3,772,417 Patented Nov. 13, 1973 It is an object of the present invention to provide a unique method for increasing the physical properties, particularly the tensile strength and drapability of spray spun fiber structures of substantially continuous filament material, by orienting the filamentary material in a manner whereby increased stretch ratios are obtained in addition to a corresponding increase in tensile strength. Another object of the present invention is to provide a nonwoven material of improved drapability and tensile strength per unit area per weight. It is yet a further object of the present invention to provide a method for increasing the speed at which the total elongation or stretching can be effected while lessening the danger of rupturing the fibrous sheet material. These and other objects will become apparent to those skilled in the art from a description of the invention which follows.

SUMMARY OF THE INVENTION In accordance with the present invention a process is provided for treating a spray spun fibrous sheet material, comprising stretching a spray spun sheet material having substantially continuous filamentary material therein, said filamentary material having before said stretching, a varying amount of orientation and being randomly thermally bonded to itself at the time of spray spinning, heat relaxing said stretched fibrous sheet and subsequently again stretching said fibrous sheet thereby further orienting at least some of said filamentary material.

The present process is particularly advantageous because the filamentary material can now be drawn, stretched or elongated to a given area increase at a faster rate because the stretching is effected in at least two stages without attempting to obtain the maximum stretch in a single stage. If a maximum area increase is attempted in a single draw stage Without rupturing the fibrous material, the overall rate of the draw is effected slower so as not to rupture the material in areas of weakness. However, in the present invention, the draw can be effected rapidly because the first draw is of less than the maximum and therefore can be carried out rapidly. After relaxation, the second draw can also be effected rapidly because, with the intermediate heat relaxation, the total draw which can then be effected is substantially increased over the original draw limit which may be only about 8 to 12 times, depending on the polymer, fibrous structure and the like. Thus, the present process provides a method for increasing the total draw while unexpectedly increasing the fibrous sheet materials strength as measured in force per unit area per weight.

DETAILS OF THE INVENTION The spray spinning can be carried out by various known processes but it is preferably effected by the use of the techniques and apparatus disclosed in the pending patent application of Wagner et a1. entitled, Method and Apparatus for Forming Fibrous Structures, Ser. No. 581,- 075, filed Sept. 21, 1966, now abandoned in favor of Ser. No. 740,913, filed June 28, 1968, now Pat. No. 3,543,332, which application is commonly assigned to the assignee of the present application. The disclosure of the noted patent application is hereby incorporated into the present application.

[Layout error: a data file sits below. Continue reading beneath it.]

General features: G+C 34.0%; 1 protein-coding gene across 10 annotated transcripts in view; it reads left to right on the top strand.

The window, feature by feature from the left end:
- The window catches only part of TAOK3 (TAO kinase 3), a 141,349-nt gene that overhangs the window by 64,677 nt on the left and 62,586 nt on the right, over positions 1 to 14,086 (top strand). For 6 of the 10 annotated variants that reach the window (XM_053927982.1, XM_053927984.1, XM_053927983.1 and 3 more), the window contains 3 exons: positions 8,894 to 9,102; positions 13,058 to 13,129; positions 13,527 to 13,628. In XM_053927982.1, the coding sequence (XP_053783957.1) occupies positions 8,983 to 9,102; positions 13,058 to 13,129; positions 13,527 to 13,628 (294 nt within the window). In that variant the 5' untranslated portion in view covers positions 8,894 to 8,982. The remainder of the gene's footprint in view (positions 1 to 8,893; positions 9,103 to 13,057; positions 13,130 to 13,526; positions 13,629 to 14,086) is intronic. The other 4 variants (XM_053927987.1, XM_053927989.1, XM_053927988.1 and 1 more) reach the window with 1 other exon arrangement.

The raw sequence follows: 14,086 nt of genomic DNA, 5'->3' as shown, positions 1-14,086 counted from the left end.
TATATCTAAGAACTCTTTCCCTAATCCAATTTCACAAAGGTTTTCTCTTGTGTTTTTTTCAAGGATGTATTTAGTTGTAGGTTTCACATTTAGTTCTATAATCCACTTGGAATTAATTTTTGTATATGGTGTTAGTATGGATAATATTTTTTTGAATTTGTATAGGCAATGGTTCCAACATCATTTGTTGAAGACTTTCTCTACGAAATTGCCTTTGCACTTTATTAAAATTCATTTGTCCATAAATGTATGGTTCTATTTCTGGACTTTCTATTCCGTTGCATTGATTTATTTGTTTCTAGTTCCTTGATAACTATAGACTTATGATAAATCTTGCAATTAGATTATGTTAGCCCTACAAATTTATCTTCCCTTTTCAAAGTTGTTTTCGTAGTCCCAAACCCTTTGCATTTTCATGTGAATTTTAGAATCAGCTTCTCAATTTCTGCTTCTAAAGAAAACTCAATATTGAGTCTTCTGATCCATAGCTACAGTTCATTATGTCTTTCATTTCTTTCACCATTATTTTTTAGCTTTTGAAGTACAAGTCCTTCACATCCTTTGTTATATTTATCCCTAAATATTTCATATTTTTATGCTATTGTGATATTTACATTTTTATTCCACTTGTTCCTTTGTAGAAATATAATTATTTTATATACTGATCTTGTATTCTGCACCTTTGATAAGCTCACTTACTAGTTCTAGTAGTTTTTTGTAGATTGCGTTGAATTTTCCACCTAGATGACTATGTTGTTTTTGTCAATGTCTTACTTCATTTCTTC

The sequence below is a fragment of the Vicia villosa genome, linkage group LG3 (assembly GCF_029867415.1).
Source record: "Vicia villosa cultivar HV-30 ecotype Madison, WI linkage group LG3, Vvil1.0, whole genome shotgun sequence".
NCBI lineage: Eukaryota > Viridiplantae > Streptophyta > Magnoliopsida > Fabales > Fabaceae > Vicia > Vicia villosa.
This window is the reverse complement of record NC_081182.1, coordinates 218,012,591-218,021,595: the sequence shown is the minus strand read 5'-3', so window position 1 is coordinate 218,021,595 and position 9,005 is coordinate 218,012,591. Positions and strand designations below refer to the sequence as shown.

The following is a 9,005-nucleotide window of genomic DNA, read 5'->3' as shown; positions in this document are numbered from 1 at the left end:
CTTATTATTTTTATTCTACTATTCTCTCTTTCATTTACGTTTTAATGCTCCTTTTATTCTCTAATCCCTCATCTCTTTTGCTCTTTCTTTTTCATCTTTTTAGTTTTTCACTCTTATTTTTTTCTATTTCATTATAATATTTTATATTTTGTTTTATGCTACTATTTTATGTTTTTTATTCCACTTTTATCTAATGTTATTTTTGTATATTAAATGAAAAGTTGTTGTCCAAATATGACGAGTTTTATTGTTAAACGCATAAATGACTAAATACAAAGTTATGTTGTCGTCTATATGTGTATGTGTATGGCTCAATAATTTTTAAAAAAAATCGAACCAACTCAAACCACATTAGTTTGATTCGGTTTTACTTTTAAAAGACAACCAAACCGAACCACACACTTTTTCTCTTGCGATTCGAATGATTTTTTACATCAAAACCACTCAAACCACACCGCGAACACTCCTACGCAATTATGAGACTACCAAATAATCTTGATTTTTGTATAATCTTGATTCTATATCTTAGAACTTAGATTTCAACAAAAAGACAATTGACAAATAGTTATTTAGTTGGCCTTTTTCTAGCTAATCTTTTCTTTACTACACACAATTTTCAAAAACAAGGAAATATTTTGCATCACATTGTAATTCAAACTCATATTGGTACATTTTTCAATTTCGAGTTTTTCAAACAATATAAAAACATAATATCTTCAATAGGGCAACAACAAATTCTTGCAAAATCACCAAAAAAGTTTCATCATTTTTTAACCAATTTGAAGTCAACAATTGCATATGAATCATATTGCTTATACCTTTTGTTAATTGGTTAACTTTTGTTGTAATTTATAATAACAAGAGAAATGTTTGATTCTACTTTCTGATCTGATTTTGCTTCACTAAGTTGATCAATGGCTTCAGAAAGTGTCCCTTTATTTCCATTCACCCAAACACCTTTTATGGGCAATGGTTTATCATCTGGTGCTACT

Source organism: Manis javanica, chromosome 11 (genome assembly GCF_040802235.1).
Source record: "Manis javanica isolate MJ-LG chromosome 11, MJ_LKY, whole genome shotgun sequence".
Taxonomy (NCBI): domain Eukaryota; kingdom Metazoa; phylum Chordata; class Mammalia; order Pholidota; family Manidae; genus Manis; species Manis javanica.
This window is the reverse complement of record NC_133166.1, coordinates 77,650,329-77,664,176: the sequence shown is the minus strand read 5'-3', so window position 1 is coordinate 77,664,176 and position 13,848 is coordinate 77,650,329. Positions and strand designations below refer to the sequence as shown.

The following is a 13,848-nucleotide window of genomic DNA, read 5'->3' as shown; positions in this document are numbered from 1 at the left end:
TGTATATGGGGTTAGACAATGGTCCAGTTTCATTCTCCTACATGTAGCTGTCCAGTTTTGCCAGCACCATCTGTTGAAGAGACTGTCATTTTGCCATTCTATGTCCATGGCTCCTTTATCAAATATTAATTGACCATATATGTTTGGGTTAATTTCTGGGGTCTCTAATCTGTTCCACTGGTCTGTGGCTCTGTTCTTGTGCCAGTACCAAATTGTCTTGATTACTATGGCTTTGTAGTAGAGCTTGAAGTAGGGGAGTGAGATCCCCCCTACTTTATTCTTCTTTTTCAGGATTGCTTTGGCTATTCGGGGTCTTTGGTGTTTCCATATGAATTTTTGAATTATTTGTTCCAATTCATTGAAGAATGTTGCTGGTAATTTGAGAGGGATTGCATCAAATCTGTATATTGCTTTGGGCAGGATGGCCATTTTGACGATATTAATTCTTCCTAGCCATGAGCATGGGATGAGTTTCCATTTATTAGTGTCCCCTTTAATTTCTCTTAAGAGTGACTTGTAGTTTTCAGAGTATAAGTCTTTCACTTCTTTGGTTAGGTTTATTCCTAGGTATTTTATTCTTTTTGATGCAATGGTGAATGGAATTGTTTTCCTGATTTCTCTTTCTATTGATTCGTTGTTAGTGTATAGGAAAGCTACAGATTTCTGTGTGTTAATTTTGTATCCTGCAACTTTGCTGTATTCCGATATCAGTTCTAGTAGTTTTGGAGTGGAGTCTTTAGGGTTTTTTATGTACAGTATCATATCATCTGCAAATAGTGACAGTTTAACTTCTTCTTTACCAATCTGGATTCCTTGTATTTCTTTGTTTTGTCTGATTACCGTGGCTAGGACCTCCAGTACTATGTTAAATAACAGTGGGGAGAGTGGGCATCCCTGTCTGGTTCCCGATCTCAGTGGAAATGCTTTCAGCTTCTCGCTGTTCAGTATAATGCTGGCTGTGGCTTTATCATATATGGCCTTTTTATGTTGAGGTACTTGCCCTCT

Basically, the spray spinning is preferably efiected by extruding liquid fiber forming material, which may be either molten or plasticized in a solvent therefor through an orifice as a filamentary material. Preferably, attenuation of the incompletely hardened filament is effected by a plurality of high velocity gas streams issuing from gas passages spaced about the extrusion orifice and having axes that converge toward but do not intersect the extrusion orifice axis. The gas flow projects the filament away from the nozzle in a random pattern.

The filamentary material projected from the spinning zone has a combination of desirable characteristics which have been found to be particularly beneficial in the construction of nonwovens. Although the fiber is similar to conventionally spun fiber in the sense that it is in the form of a substantially continuous filament, it is characterized by random lengthwise variations in diameter and degree of orientation which result from random variations in the attenuating action of the gas streams acting on the freshly spun filament. These variations in filament properties are of substantial magnitude. For example, in a typical embodiment the cross section of the largest filament portions is more than about ten times that of the smallest filament portions, with the mean being about 2%: times the cross section of the smallest filament portion. Thus, in a typical medium denier structure, the as spun denier per filament is about 12 to 18 with the average being about 15. After stretching in accordance with the present invention, the denier per filament is reduced to about 1.5 to 15 with the average being about 4. In heavier filament structures, the denier per filament tends to vary over a larger range, while in the lower denier per filament ranges, e.g., 0.5 to 15, the variance is normally over a smaller range. In a nonwoven structure embodying such filamentary material, the smaller diameter segments represent a larger proportion of surface area per unit volume, while the larger diameter segments are relatively stiff and resist crushing of the nonwoven.

Preferably the as spun average denier per filament is in the range of about 3 to 30 and more preferably, 3 to 10. The most preferred stretched denier per filament averages about 0.25 to 3.